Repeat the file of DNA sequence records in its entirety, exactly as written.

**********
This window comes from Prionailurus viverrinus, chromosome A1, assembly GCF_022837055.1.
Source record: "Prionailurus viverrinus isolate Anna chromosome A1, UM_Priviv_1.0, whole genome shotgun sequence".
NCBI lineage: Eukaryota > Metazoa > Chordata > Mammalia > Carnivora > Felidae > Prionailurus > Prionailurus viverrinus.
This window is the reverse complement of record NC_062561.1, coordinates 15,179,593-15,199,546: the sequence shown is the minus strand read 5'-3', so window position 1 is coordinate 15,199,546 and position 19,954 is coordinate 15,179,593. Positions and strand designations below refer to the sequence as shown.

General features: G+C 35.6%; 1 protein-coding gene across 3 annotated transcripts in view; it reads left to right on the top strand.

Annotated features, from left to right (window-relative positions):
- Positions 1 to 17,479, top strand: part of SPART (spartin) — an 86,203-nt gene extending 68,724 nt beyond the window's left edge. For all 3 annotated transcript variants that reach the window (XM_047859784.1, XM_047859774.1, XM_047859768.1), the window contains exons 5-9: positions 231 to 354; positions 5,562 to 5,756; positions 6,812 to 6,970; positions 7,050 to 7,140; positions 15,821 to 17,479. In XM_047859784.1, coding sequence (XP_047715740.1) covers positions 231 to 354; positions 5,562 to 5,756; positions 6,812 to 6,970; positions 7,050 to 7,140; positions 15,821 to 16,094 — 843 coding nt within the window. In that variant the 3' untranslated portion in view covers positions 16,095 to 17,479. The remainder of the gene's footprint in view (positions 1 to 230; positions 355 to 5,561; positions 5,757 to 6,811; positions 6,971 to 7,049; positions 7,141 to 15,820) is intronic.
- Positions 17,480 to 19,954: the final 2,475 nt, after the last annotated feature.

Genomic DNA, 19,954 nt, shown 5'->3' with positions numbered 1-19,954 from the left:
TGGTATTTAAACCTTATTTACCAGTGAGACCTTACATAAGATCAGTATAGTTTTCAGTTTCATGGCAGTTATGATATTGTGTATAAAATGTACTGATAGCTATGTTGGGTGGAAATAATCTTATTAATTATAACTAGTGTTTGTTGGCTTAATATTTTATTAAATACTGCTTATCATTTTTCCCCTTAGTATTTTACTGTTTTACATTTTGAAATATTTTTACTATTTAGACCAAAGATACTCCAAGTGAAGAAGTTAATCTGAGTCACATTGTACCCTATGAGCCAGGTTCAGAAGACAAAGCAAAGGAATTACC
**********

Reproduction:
This window comes from Prionailurus viverrinus, chromosome A1, assembly GCF_022837055.1.
Source record: "Prionailurus viverrinus isolate Anna chromosome A1, UM_Priviv_1.0, whole genome shotgun sequence".
NCBI lineage: Eukaryota > Metazoa > Chordata > Mammalia > Carnivora > Felidae > Prionailurus > Prionailurus viverrinus.
This window is the reverse complement of record NC_062561.1, coordinates 15,179,593-15,199,546: the sequence shown is the minus strand read 5'-3', so window position 1 is coordinate 15,199,546 and position 19,954 is coordinate 15,179,593. Positions and strand designations below refer to the sequence as shown.

General features: G+C 35.6%; 1 protein-coding gene across 3 annotated transcripts in view; it reads left to right on the top strand.

Annotated features, from left to right (window-relative positions):
- Positions 1 to 17,479, top strand: part of SPART (spartin) — an 86,203-nt gene extending 68,724 nt beyond the window's left edge. For all 3 annotated transcript variants that reach the window (XM_047859784.1, XM_047859774.1, XM_047859768.1), the window contains exons 5-9: positions 231 to 354; positions 5,562 to 5,756; positions 6,812 to 6,970; positions 7,050 to 7,140; positions 15,821 to 17,479. In XM_047859784.1, coding sequence (XP_047715740.1) covers positions 231 to 354; positions 5,562 to 5,756; positions 6,812 to 6,970; positions 7,050 to 7,140; positions 15,821 to 16,094 — 843 coding nt within the window. In that variant the 3' untranslated portion in view covers positions 16,095 to 17,479. The remainder of the gene's footprint in view (positions 1 to 230; positions 355 to 5,561; positions 5,757 to 6,811; positions 6,971 to 7,049; positions 7,141 to 15,820) is intronic.
- Positions 17,480 to 19,954: the final 2,475 nt, after the last annotated feature.

Genomic DNA, 19,954 nt, shown 5'->3' with positions numbered 1-19,954 from the left:
TGGTATTTAAACCTTATTTACCAGTGAGACCTTACATAAGATCAGTATAGTTTTCAGTTTCATGGCAGTTATGATATTGTGTATAAAATGTACTGATAGCTATGTTGGGTGGAAATAATCTTATTAATTATAACTAGTGTTTGTTGGCTTAATATTTTATTAAATACTGCTTATCATTTTTCCCCTTAGTATTTTACTGTTTTACATTTTGAAATATTTTTACTATTTAGACCAAAGATACTCCAAGTGAAGAAGTTAATCTGAGTCACATTGTACCCTATGAGCCAGGTTCAGAAGACAAAGCAAAGGAATTACC